HSBC names new chief legal officer

HSBC has appointed a new chief legal officer ahead of the impending retirement of its managing director and general counsel, Richard Bennett.

HSBC Holdings, parent company of the HSBC Group, has named former US Government lawyer and litigator Stuart Levey to serve in the post.

He will work alongside Bennett until he retires at the end of 2012 after 33 years with the bank.

Bennett will continue to work at HSBC in a part-time role as adviser to group chief executive, Stuart Gulliver. Levey, who will be based in London, will report in directly to Gulliver.

Levey served as the first Under Secretary for Terrorism and Financial Intelligence in the US Department of the Treasury from July 2004 to February 2011 under Presidents Bush and Obama. He went on to serve as senior fellow for national security and financial integrity at the Council on Foreign Relations.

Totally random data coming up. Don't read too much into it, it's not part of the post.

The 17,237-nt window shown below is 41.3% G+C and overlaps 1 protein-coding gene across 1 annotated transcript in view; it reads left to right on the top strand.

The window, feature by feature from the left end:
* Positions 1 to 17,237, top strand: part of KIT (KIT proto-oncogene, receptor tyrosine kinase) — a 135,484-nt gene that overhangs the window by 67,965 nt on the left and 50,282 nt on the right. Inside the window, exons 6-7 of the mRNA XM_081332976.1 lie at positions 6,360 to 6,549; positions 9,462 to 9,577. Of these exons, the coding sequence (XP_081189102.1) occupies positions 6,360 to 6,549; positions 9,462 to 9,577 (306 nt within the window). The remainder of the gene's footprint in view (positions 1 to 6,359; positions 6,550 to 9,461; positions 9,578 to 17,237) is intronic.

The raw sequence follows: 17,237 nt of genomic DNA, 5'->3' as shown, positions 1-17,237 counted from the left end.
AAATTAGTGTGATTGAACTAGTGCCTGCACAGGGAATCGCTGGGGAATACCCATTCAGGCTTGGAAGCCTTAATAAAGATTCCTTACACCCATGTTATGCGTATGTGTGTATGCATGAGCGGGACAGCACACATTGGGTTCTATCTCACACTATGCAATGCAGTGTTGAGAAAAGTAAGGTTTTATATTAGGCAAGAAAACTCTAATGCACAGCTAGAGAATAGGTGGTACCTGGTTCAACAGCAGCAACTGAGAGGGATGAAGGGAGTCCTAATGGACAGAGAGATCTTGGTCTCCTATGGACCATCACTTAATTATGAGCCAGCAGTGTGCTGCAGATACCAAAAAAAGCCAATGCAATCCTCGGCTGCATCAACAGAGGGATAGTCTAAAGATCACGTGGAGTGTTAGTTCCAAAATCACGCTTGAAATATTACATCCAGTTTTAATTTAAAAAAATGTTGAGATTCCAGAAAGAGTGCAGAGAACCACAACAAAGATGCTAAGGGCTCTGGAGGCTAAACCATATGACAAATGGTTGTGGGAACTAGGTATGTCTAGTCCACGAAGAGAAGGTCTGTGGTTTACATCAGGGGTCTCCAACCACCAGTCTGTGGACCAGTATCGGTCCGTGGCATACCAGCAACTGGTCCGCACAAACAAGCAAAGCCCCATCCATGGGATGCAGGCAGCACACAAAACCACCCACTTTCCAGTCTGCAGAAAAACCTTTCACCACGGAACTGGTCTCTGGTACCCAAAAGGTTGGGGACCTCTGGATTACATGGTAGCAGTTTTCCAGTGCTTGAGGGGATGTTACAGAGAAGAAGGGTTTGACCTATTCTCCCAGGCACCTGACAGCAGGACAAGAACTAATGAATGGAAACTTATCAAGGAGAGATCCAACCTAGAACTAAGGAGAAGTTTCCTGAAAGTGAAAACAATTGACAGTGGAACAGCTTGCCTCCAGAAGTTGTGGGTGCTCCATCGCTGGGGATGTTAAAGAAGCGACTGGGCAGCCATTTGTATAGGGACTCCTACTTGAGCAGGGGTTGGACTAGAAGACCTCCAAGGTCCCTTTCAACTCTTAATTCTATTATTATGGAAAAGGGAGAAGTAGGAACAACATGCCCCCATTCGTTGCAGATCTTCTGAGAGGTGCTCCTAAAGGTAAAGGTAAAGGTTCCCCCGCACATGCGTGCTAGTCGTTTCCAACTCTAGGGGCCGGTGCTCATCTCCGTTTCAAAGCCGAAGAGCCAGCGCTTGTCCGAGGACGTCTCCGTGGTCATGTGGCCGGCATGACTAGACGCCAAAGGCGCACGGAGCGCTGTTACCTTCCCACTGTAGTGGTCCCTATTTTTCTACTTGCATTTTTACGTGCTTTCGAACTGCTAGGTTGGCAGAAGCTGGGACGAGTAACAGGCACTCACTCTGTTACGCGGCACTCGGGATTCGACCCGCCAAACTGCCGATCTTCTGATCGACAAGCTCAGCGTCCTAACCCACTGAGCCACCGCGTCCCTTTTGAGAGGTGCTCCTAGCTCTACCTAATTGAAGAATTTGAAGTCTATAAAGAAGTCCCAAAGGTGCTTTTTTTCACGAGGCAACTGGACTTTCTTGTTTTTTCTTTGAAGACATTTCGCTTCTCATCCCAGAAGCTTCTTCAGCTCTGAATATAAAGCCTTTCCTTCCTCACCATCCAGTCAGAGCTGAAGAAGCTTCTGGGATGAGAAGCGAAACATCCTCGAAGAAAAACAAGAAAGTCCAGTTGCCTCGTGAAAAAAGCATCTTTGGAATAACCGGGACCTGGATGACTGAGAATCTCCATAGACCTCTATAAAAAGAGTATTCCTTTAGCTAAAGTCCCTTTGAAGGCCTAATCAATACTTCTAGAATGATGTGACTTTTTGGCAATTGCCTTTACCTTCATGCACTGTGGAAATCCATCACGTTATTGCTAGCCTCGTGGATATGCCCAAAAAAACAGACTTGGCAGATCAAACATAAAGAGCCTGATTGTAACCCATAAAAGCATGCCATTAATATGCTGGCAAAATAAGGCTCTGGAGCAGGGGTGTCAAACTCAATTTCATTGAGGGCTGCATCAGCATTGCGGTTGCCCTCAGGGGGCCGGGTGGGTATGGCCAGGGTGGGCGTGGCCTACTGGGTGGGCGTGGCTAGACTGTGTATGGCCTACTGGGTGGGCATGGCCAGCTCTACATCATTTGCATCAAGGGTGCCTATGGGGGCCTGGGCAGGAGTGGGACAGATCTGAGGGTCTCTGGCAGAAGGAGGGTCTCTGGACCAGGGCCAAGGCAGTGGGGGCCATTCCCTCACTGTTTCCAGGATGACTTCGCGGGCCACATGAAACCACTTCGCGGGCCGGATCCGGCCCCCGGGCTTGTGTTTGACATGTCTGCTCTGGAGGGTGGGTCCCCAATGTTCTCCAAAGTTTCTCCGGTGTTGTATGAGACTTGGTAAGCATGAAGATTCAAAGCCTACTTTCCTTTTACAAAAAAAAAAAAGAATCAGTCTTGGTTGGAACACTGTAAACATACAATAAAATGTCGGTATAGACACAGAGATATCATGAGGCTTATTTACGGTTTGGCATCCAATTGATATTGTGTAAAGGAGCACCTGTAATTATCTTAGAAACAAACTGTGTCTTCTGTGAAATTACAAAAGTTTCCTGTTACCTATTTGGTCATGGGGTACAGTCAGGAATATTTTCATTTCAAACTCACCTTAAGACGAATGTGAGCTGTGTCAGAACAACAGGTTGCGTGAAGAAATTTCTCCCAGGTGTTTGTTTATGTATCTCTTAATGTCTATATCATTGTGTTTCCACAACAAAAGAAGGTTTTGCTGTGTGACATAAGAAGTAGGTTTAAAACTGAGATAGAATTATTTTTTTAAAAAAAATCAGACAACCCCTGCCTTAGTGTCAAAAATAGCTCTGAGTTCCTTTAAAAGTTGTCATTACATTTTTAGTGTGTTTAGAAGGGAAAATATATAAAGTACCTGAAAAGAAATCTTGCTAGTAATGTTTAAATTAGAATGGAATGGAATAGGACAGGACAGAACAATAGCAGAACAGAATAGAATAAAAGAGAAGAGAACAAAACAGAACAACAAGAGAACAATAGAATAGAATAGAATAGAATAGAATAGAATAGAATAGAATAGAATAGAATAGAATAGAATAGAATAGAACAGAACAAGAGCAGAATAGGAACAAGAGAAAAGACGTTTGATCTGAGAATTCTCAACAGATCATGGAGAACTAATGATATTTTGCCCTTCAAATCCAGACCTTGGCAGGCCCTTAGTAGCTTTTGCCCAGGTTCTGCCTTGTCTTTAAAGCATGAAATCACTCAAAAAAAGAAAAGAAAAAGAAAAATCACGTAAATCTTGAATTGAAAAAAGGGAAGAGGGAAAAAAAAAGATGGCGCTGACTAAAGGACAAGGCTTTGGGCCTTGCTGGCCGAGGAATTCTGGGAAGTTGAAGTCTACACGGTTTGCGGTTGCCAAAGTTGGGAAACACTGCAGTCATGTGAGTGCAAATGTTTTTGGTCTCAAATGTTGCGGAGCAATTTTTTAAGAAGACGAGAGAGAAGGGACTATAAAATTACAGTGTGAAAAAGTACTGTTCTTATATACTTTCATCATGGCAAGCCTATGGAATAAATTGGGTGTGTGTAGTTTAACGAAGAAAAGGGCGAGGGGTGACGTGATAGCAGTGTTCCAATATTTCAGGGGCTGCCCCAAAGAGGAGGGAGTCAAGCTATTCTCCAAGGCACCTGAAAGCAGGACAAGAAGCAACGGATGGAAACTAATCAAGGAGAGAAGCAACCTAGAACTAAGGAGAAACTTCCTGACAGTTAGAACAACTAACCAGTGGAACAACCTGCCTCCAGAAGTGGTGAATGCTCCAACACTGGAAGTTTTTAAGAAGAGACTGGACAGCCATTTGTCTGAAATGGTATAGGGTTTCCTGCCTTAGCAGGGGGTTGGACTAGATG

Prior to his Treasury appointment, Levey was the principal associate deputy Attorney General at the US Department of Justice, having previously worked as a litigator at Washington law firm Miller Cassidy Larroca & Lewin, which later merged into Baker Botts.

Bennett, who is 59 years old, joined The Hong Kong and Shanghai Banking Corporation in Hong Kong in 1979 as assistant group legal adviser. He was promoted to deputy group legal adviser in 1988, going on to serve from 1993 as head of legal and compliance for Asia-Pacific based in Hong Kong.

He became group general manager and head of legal and compliance in 1998 before being named group general counsel in January 2010 and managing director in May 2011.

The bank has yet to make a decision on replacing Bennett as group general counsel.

Gulliver said: “After a distinguished career in private practice and government service, Stuart’s experience dealing with international financial and legal issues is highly relevant to a global bank such as HSBC. I am also pleased Stuart will be able to draw on Richard’s extensive experience over the next few months, and that Richard has agreed to continue as an adviser to me after he retires.”